Using RoboKudo within WSL#

This is a installation guide of RoboKudo on a Windows System and the WSL (Windows Subserver for Linux). Many of the steps will be similar to the current standing guide, with additions of specific aforementioned steps. Please note that Windows is not a first-class citizen and does not receive explicit support.

Note: Each Step has the [OS] written in it to clarify where you need to proceed.


  • Window 10 (Version xx.xx+) or Windows 11

Installation of WSL & Setting up Requirements#

[Windows]: Create a Ubuntu 20.04 WSL#

Start Powershell.

First of you need to upgrade WSL to WSL2 in case you haven’t done so already. Simply call:

wsl --upgrade

After the upgrade is done, create a Ubuntu 20.04 installation using the following command:

wsl --install --distribution Ubuntu-20.04

This will leave you with a working WSL you can start by simply typing wsl. You can also access its files directly from your Windows Explorer.

[WSL]: Create .bashrc in ~#

Afterwards, open up a Terminal and start your Ubuntu WSL Distribution and go to your home ~ and create a .bashrc.

cd ~
touch .bashrc

Open it up using your text editor (vim) of choice and write following configuration into it.

cd ~ # Recommended, else it constantly starts in /mnt/xxx somewhere

# This makes it possible for RoboKudo's Windows to be rendered correctly (and at all) without errors.
# It will, however, remove any coloring you had in the Terminal.

# This will automatically grab the adress of the VcXsrv for the Windows.
DISPLAY=$(grep nameserver /etc/resolv.conf | awk '{print $2}'):0.0

After this we can start off the installation as normal for now on the RoboKudo end.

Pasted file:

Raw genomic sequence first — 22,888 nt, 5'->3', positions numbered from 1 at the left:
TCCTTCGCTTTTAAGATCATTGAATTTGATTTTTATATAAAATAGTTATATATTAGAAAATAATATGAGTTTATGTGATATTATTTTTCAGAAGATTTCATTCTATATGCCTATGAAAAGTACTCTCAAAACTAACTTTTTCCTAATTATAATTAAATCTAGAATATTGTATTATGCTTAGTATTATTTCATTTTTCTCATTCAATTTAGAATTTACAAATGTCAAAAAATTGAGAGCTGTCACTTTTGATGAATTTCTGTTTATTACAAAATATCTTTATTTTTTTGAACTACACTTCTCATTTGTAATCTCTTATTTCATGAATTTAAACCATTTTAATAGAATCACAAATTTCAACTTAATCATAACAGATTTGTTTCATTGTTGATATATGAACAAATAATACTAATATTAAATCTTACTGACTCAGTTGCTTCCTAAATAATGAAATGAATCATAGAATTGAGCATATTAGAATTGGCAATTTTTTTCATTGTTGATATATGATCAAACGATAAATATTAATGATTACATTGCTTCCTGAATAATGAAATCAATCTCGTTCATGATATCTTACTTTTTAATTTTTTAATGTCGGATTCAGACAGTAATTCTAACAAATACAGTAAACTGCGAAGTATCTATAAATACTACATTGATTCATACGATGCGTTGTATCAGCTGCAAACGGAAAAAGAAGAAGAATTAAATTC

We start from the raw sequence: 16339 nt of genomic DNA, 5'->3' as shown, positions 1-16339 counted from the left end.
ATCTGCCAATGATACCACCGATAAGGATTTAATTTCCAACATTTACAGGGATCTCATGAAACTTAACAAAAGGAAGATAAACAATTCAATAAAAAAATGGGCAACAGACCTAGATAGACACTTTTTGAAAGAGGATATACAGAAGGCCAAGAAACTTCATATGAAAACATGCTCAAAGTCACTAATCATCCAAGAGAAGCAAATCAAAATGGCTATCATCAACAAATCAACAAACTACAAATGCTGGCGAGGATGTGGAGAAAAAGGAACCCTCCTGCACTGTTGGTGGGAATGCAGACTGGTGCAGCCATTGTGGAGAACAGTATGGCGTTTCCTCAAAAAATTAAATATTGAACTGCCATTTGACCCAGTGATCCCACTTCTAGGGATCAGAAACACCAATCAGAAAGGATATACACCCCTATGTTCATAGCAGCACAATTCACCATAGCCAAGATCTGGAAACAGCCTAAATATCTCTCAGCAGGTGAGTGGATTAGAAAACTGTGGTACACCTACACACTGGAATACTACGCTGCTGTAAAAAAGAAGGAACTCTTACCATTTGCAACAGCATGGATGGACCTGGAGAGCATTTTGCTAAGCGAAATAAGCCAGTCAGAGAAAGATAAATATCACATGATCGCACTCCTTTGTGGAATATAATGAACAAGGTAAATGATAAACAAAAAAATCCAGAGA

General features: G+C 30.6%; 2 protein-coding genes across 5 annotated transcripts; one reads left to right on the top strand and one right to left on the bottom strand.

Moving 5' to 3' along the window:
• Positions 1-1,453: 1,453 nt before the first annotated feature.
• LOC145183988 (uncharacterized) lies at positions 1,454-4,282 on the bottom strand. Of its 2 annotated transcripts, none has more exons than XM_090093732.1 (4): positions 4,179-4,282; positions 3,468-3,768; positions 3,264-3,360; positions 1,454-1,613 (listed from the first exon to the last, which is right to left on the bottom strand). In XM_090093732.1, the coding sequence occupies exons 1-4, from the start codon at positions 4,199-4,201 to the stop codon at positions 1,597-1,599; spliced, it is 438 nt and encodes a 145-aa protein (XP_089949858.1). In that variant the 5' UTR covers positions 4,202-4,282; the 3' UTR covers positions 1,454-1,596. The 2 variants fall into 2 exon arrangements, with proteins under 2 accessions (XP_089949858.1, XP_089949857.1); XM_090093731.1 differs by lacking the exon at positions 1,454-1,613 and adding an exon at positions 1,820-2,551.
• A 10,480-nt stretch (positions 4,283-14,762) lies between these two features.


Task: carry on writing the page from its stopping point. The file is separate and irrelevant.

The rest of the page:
Installing RoboKudo#

From here on out, the steps are the same as the official guide on Link. On errors and other things, you can go to the original guide and check the main guide.

[WSL]: Install ROS Noetic#

Follow the Guide on and install the full Version of ROS, ros-noetic-desktop-full. It works similarly than a simple Linux Install.

[WSL]: Install RoboKudo#

Install Catkin Functionalities#

sudo apt-get install python3-catkin-tools

Install specific Ros Noetic Packages#

sudo apt-get install ros-noetic-rqt-py-trees ros-noetic-ddynamic-reconfigure-python python3-venv

Create a ROS Workspace named robokudo_ws#

source /opt/ros/noetic/setup.bash
mkdir -p ~/robokudo_ws/src
cd ~/robokudo_ws/
catkin build
source ~/robokudo_ws/devel/setup.bash

Clone the RoboKudo Repository#

cd ~/robokudo_ws/src/
# as a user:
git clone --recurse-submodules
# or as a contributing developer with privileged access to the repo:
git clone --recurse-submodules

Install RoboKudo Dependencies:#

cd ~/robokudo_ws/src/robokudo/
rosdep install --from-path . --ignore-src # If you get an error related to ddynamic-reconfigure-python, ensure you installed it in the first section of this manual and then go to the next command.

python3 -m pip install --upgrade pip
pip install -r requirements.txt

Install OpenCV-Python#

This is a necessary Installation for WSL, which allows us to use a window for the OpenCV Window we’re using which can be used and tracked by the Weston Window Manager.

pip install opencv-python

Build the Workspace using catkin build#

catkin build
source ~/robokudo_ws/devel/setup.bash # You can add this line to your .bashrc to automnatically call it whenever you start your WSL.

IDE Setup, using it with PyCharm#